Supporter Newsletter: January 2016

We’ve only been back from our Christmas holidays a couple of weeks, and it’s amazing how much we’ve packed in. We’ve had several victories on long and short-term campaigns: thank you for all that you’ve done to make these happen!

Ray Bradbury's Error 451 is here

In many countries, including the UK, specific websites are blocked by court orders. These websites disappear without transparency; no information about who blocked them, or why, or who requested it – just a lack of access.

Now there is a new error code (like error 404): '451 - unavailable for legal reasons' to give this information. The Internet Engineering Taskforce approved this code as a draft in late December, and Wordpress (who make up one quarter of the web) have just implemented it.

It’s a real testament to the digital rights community that is happening: Tim Bray made the proposal to the IETF; ORG, with volunteer legal help and your crowd funding analysed and published court orders, exposing the levels of censorship in blocking, and campaigning on how the code could be used; Article19 worked hard with the IETF to push for the draft.

Together we have made a change to structure of the Internet!

Victory on jail for file-sharing

Many of you used our tool to take part in the Government's consultation which proposed 10 year prison sentences for copyright infringement earlier last year. We argued that this punishment treated users who share links and files online more harshly than ordinary, physical infringement and did not recognise the differences between physical and online.

The Government has now published their response and it revealed that 98 percent of respondents also thought the sentence would be too harsh, with the vast majority of people answering through our tool.

Thanks to people like you, the Government have halted their plans in order to have a rethink. 

Ex-NSA Director Speaks Out

ORG and the other members of the Don’t Spy on Us coalition met with Bill Binney during his visit to the UK. Bill Binney, is the ex-technology director of the NSA, and a whistle-blower. This is a key voice to be heard in the surveillance debate.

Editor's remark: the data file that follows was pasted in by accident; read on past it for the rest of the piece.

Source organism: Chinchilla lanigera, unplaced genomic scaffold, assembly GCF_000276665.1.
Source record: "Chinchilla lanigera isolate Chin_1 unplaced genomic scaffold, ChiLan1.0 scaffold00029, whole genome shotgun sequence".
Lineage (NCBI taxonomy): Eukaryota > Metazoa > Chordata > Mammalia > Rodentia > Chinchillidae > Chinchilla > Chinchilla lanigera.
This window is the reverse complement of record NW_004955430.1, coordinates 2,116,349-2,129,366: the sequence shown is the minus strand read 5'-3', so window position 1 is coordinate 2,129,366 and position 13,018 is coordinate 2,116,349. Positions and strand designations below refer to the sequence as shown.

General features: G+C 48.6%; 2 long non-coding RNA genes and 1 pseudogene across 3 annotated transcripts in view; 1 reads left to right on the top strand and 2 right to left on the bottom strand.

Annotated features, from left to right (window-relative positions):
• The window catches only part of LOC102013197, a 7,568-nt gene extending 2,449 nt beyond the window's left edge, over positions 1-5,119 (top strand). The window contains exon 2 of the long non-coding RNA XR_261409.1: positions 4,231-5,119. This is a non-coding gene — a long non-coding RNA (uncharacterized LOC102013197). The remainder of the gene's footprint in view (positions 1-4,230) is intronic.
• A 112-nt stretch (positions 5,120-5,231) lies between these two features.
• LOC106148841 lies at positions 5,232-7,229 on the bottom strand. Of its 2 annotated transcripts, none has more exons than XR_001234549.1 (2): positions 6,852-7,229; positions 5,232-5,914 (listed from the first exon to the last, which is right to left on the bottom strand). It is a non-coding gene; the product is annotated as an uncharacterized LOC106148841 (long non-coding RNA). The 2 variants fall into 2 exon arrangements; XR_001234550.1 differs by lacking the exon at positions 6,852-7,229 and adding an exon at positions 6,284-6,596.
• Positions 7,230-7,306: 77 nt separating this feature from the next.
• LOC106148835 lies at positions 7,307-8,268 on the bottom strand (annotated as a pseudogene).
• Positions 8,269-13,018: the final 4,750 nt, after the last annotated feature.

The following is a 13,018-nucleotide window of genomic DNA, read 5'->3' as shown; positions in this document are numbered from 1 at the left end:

He spoke to the Joint Committee analysing the Investigatory Powers Bill and gave them his powerful evidence and experience explaining that mass surveillance, “has cost lives in Britain because it inundates analysts with too much data”.

Whilst here Bill Binney also recorded a 3-part interview in our office, called "Why mass surveillance costs lives" which you can watch here.

Standing up for encryption

Last week we joined the Secure the Internet coalition and nearly 200 organisations worldwide, from Apple to EFF, in writing to government leaders demanding they support strong encryption and to reject any law, policy, or mandate that would undermine digital security.

ORG followed on this strong momentum and joined together with otherDon't Spy on Us members to demand that Theresa May not weaken encryption in the new Bill. We urged her to state clearly that the Investigatory Powers Bill will not undermine security.

As France has just agreed to reject backdoors we will keep fighting for the UK to step up and make the same pledge.

IPB Indiegogo funded

Our crowded funded Indiegogo reached over its target! With your help we have raised £20, 624 to produce a high-quality campaign video and website to highlight the importance of privacy and rolling back mass surveillance.

We had our first meeting this week with our team of professional film-makers to get started on producing a script, and you'll hear from us more on this very soon.

Thank you very much for helping make it happen!

Quick Fire News

Scrambling for safety
On January 7th we worked with Julian Huppert and Professor Ross Anderson, to support the seventh Scrambling for Safety conference which debated the Investigatory Powers Bill.

The event brought together different groups interested in surveillance policy for an open exchange of views, and information sharing. The live-stream of the event is available on our site.

ORG out and about

ORG-London, January 30th, 5pm
A trip to see Big Bang Data. which explores the joys and limits of our relationship with data.
Somerset House